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Households in most areas of the country face Stressed (IPC Phase 2) food insecurity due to COVID-19

  • Food Security Outlook Update
  • Chad
  • April 2021
Households in most areas of the country face Stressed (IPC Phase 2) food insecurity due to COVID-19

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  • Key Messages
  • Key Messages
    • Recent developments in the national political context have led to the reinstatement of measures similar to those intended to reduce the spread of COVID-19, including curfews and border restrictions. This will likely slow down the economic recovery expected when some health restrictions were lifted a month ago.

    • Off-season activities are continuing as normal, particularly in Lac. After the berberé harvest was completed at the end of March, producers are concentrating on off-season rice production in the rice basin (Mayo Kebbi Est, Mayo Kebbi Ouest, and Tandjilé), where many are transplanting from nurseries into large fields.

    • Given the gradual depletion of their stocks and low incomes limiting their market access, most host and displaced households in Lac would be in Crisis (IPC Phase 3) food insecurity without humanitarian assistance. Insecurity in Tibesti and COVID-19-related measures in BEG, Kanem, Ouaddaï, Sila, Ennedi, the rice basin, and N’Djaména are driving some poor and very poor households into Stressed (IPC Phase 2) food insecurity. The rest of the country is facing Minimal (IPC Phase 1) food insecurity.


    Political transition and impacts of COVID-19: Following the death of President Idriss Deby Itno, the Transitional Military Council (TMC) is charged with running the country in the interim. The evening curfew lifted about a month ago was reinstated, as were border closures despite the announcement that they would be reopened. Additionally, traffic and transport restrictions have been imposed, resulting in increased prices for transporting people and goods.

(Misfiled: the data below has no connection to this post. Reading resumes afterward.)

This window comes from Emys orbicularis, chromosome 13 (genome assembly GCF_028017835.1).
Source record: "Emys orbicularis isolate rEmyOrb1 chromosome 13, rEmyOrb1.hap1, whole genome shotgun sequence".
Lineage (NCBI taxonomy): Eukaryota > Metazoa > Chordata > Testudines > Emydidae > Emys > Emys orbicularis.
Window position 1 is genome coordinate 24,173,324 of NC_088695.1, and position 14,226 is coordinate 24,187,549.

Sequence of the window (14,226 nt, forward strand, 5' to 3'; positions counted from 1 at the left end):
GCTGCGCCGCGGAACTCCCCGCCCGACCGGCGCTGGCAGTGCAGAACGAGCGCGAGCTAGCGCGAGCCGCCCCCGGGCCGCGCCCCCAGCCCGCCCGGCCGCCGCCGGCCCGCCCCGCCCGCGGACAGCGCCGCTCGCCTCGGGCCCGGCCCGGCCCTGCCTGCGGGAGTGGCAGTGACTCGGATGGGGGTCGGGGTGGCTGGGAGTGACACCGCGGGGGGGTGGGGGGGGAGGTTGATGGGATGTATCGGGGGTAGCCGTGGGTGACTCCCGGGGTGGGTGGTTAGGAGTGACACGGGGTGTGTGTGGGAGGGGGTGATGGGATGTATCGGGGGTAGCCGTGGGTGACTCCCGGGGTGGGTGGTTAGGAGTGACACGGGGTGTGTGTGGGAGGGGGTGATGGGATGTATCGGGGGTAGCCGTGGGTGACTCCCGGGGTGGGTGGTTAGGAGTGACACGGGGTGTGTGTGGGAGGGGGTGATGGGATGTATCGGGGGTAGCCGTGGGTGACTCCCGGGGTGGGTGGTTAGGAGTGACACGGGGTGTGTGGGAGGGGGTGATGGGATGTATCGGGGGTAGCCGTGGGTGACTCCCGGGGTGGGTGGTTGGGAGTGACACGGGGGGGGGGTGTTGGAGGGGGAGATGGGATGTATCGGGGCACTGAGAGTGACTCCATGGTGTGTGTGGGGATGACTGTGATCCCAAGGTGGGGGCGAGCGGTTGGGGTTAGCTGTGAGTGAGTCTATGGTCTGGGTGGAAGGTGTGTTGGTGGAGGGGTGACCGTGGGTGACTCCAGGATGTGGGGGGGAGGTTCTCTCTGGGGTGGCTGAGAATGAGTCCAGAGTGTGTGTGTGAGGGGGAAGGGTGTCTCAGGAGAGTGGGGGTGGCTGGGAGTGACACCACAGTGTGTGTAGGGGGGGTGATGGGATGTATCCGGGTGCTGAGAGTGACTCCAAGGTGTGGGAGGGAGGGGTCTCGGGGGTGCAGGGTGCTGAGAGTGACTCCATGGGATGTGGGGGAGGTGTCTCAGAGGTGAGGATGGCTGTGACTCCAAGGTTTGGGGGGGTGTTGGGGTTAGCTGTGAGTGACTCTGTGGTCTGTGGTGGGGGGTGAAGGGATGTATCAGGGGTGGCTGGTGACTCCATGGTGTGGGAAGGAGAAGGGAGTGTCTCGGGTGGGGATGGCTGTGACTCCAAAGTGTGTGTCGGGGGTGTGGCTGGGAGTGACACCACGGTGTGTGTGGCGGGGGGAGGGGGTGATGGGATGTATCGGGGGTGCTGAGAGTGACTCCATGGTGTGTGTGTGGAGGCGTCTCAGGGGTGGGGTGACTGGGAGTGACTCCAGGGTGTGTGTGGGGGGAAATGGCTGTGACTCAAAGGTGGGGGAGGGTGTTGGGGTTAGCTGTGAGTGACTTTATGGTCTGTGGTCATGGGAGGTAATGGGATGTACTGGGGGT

Agricultural situation: Off-season rice and maize activities continue in Lac and Mayo Kebbi in particular.  

    Agricultural labor: Off-season agricultural activities do not usually generate large amounts of labor. In the rice basin, rice farmers’ financial difficulties and the recent increase in fees for their activity prevent them from cultivating the same areas as in a normal year, causing a slight drop in income from rice labor for poor and very poor households in these areas.

    Non-agricultural labor: Given the security and health restrictions in place throughout the country, the decline in employment opportunities recorded for over a year is still being observed.

    Pastoral situation: In transhumance areas, the berberé crop residues in the provinces of Ouaddaï and Sila contribute to the feeding of herds. With inter-community conflicts causing transhumant herders to favor certain areas considered safer, an abnormal drop in the level of semi-permanent ponds is beginning to be observed in the departments of Assoungha and Ouara in Ouaddaï, Biltine and Megri in Wadi Fira, and Goz Beida in Sila. In BEG and Kanem, a normal decrease in pasture is reported in most locations.

    Conflicts and population displacements: The return of displaced persons to their areas of origin is reported in the Mayo Kebbi provinces following a relative lull in the areas affected by inter-community conflicts. Additionally, several waves of refugees were welcomed into the Chadian territory in recent weeks, particularly from Nigeria, the Central African Republic, and Sudan.